Tim Bajarin: Apple-IBM deal is bad news for Google and Microsoft

“The news Apple and IBM have joined forces to deliver a powerful new business approach to the enterprise is the shot heard round the IT world,” Tim Bajarin writes for Tech.pinions. “This global deal, where IBM in essence becomes a VAR (value added reseller) for Apple and includes IBM porting more than 150 of their IT apps and tools exclusively to iOS for use in full native mode, will give IBM more tools in their mobile arsenal as well as provide Apple a stronger foothold in the enterprise — beyond anything they could have ever imagined. Even though Apple’s iPad represents 73% of tablets in the enterprise and the iPhone also has a substantial position in IT, this partnership with IBM helps solidify that iOS is the OS for business tablets and smartphones and gives them a huge edge over their competition.”

“This is not good news for the Android crowd. Google, and especially Samsung, had been on a course to try and get more Android devices into IT. However, this Apple/IBM deal will make that very, very difficult now and, if the deal works as designed, it could pretty much upstage any opportunity Android devices have in any future enterprise programs,” Bajarin writes. “This will also have an impact on Microsoft’s quest to make Win 8 tablets and smartphones the de facto standard in IT. That would have been a tough thing to do even if Apple and IBM had not gotten together, but it will be even more difficult for them to gain a lot of ground with Windows 8 mobile devices in IT now.”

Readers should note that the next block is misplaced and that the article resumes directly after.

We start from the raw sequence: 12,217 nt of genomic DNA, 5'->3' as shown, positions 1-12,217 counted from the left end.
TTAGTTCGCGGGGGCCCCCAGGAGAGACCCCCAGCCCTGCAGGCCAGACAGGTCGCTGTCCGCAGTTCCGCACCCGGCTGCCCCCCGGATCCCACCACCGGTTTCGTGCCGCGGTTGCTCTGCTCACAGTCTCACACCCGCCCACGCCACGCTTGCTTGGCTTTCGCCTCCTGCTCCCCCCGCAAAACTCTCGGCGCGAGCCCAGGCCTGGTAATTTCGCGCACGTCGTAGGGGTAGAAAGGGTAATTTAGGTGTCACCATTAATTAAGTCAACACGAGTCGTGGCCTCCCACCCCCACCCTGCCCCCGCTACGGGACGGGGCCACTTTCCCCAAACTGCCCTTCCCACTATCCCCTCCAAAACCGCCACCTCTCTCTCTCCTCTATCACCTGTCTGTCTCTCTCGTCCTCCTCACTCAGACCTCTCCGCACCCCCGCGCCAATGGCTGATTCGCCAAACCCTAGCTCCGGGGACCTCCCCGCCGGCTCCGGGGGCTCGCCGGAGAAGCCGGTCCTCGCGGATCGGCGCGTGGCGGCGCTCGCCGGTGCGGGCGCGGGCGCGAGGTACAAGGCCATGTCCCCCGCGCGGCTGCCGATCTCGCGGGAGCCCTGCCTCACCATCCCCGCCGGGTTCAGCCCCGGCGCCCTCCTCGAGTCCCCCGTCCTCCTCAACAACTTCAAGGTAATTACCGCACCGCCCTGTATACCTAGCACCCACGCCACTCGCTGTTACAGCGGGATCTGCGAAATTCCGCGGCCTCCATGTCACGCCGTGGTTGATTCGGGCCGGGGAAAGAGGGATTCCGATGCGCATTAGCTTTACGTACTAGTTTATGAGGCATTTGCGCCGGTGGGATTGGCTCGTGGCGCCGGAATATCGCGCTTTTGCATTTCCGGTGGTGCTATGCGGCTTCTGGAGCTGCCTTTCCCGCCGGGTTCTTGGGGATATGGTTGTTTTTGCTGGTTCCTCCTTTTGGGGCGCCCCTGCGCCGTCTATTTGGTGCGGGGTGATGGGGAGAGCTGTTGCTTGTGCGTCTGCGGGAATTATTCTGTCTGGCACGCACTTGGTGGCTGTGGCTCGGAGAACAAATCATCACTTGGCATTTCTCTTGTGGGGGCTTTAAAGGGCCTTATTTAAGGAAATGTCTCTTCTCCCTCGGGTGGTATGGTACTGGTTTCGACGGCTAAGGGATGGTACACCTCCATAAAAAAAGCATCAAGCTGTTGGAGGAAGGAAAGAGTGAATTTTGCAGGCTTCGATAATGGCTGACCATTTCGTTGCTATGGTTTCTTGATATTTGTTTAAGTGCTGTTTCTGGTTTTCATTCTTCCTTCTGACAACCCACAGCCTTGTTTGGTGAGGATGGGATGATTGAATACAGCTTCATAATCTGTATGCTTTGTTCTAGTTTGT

For Apple, it assures iOS devices aimed at the enterprise will gain more traction and help keep them well ahead of the competition for many years to come,” Bajarin writes. “I suspect Steve Jobs has a big grin on his face up in the sky.”

Much more in the full article – highly recommended as usualhere.

MacDailyNews Take: Thermonuclear. 🙂

Those who underestimate Tim Cook do so at their own peril.MacDailyNews, February 25, 2013

Google will rue the day they decided to get greedy by working against Apple instead of with them.MacDailyNews, August 3, 2011

As we have always said, even as many short-sightedly waved (and continue to wave) the white flag, the war is not over. And, yes, we shall prevail… No company is invincible. Not even Microsoft.MacDailyNews Take, January 10, 2005

Related articles:
Jim Cramer: Apple wins again – July 16, 2014
Apple’s IBM alliance kills Google in the enterprise – July 15, 2014
Apple CEO Tim Cook’s memo to employees: IBM deal builds on Apple’s incredible momentum in the enterprise – July 15, 2014
Apple, with IBM, aims to transform and dominate enterprise computing – July 15, 2014
Apple and IBM forge global partnership to transform enterprise mobility – July 15, 2014
Microsoft to begin axing thousands of employees as soon as this week – July 15, 2014

24 Comments

  1. Too much focus on how bad this is for the copycats. Focus should be on the products and services being offered by the IBM half of this team and the impact on businesses that buy them. IBM is a heavy hitter, now freed from the challenges of mass production of industrial quality hardware, a challenge Apple has well in hand. This partnership has the tools to change the corporate world and the work-split is such they shouldn’t trip over each other.